People who smiled in their yearbook photos are less likely to be divorced years later. That just in from the NY Times Year In Ideas.
The study authors wrote:
We posited that smiling behavior in photographs is potentially indicative of underlying emotional dispositions that have direct and indirect life consequences.
They also checked the pattern for other early-life photos, including candid shots, and the results were consistent with their expectations (for a 96%-White sample of university graduates). In light of recent news on research showing that smiles are clustered in social networks, that is not surprising:
People’s happiness depends on the happiness of others with whom they are connected. This provides further justification for seeing happiness, like health, as a collective phenomenon.
Even Barbara Ehrenreich, who has sworn off the Relentless Promotion of Positive Thinking, has to admit:
At the risk of redundancy or even tautology, we can say that on many levels, individual and social, it is good to be “positive,” certainly better than being withdrawn, aggrieved, or chronically sad. (p. 2)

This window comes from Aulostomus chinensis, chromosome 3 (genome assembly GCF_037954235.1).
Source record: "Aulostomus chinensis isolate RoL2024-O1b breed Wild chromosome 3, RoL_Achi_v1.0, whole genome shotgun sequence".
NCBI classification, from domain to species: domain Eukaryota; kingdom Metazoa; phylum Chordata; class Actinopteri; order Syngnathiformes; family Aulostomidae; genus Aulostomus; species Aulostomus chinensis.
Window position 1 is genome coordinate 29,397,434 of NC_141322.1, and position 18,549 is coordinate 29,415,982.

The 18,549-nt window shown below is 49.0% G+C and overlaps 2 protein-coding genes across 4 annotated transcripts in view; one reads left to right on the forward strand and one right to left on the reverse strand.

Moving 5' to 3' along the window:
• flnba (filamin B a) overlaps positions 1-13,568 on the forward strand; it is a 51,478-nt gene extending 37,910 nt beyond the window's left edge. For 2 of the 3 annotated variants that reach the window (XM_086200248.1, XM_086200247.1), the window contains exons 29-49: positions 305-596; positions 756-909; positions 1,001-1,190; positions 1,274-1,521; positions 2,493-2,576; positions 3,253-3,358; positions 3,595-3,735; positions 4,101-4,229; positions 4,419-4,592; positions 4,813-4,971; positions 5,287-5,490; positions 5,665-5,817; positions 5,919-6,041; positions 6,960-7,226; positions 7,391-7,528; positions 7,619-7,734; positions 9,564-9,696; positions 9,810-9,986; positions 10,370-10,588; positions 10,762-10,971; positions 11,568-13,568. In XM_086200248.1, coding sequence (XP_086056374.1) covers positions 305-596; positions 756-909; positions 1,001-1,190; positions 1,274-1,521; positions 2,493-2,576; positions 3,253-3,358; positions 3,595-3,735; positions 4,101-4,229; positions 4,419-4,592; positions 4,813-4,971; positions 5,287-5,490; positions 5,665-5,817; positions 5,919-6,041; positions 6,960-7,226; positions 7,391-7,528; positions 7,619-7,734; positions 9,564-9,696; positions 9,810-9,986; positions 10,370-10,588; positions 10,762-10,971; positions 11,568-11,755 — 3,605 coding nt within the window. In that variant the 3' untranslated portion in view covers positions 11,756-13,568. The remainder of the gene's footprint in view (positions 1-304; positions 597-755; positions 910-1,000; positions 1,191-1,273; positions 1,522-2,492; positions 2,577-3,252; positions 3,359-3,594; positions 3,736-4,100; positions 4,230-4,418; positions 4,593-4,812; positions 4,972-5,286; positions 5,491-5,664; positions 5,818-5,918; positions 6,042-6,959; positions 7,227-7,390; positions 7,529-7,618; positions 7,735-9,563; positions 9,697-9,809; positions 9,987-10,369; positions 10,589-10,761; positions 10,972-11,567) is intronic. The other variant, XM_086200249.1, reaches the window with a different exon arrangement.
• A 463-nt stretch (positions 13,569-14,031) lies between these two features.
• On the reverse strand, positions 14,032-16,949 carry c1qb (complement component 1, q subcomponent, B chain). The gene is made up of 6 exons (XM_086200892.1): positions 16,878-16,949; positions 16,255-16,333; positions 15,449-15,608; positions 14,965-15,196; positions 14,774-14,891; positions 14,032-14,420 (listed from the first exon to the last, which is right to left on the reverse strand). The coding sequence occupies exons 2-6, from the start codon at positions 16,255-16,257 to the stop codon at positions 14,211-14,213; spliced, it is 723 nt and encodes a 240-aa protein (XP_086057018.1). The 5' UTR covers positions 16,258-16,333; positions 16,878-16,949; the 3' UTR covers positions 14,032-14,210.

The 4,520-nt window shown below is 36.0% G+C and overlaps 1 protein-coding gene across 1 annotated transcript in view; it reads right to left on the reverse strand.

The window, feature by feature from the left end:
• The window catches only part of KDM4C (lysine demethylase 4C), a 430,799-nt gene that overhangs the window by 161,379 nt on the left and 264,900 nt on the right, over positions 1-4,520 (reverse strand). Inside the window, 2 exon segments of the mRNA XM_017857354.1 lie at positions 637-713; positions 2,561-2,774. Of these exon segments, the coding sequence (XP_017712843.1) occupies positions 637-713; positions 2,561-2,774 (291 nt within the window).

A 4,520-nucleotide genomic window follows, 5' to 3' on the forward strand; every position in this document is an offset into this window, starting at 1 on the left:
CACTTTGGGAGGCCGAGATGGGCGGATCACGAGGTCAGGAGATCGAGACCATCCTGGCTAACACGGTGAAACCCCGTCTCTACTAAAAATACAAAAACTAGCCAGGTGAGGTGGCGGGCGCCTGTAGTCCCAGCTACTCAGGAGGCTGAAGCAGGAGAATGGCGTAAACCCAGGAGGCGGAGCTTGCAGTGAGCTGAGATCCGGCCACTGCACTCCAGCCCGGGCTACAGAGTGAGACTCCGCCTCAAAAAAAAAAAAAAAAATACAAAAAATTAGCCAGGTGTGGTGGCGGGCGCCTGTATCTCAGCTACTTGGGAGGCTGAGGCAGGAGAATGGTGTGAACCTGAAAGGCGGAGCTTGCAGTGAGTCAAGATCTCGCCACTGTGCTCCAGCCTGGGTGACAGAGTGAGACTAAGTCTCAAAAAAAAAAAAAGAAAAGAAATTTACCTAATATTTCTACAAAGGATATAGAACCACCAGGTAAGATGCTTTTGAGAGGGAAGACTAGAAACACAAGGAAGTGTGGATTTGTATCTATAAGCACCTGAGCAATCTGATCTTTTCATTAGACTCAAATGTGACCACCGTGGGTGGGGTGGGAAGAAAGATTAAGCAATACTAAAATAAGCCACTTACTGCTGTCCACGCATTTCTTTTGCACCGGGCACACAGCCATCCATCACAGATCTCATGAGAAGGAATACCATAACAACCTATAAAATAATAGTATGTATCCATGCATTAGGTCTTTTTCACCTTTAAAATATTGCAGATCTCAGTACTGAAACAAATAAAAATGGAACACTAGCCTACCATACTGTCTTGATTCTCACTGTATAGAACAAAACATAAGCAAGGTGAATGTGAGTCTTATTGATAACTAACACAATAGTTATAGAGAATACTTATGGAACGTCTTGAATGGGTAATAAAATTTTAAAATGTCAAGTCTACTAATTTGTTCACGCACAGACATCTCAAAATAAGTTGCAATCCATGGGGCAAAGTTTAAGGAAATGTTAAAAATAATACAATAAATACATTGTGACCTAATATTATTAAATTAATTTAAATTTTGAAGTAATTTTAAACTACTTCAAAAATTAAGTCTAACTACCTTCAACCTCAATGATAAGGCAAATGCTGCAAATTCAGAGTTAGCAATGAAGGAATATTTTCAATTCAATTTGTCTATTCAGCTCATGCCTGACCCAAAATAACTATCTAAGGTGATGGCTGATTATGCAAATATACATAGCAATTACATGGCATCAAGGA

People’s mood affects those around them. You’d have to guess that might go for spouses, too.
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(We know a lot about things that don’t lead to divorce, too. For example, men who “dread the thought of an earthquake,” and those who are “always disgusted with the law when a criminal is freed through the arguments of a smart lawyer,” are less likely to be divorced [or at least they were in the 1970s in a population seeking psychiatric treatment.] On the other hand, extraversion and neuroticism may increase the odds of divorce.)
In summary, personality is related to divorce. The yearbook photo result is appealing not because it tells us something new about divorce. It doesn’t mean that if you decide to smile for your yearbook photo, you’re less likely to get divorced. (Though maybe those who can’t or won’t bring themselves to smile that day will also resist or fail at being happy on other important occasions.)
The news is intriguing because it tells us how much we can learn from a little information, if it’s the right information. The other day I tried to explain to a 5-year-old what “you can’t judge a book by its cover” means. I said it means you can’t tell how good a book is just by looking at the picture on the front. “Actually, Dad,” she said, “you can.” It’s not the best predictor of book quality, but it’s not bad information, either: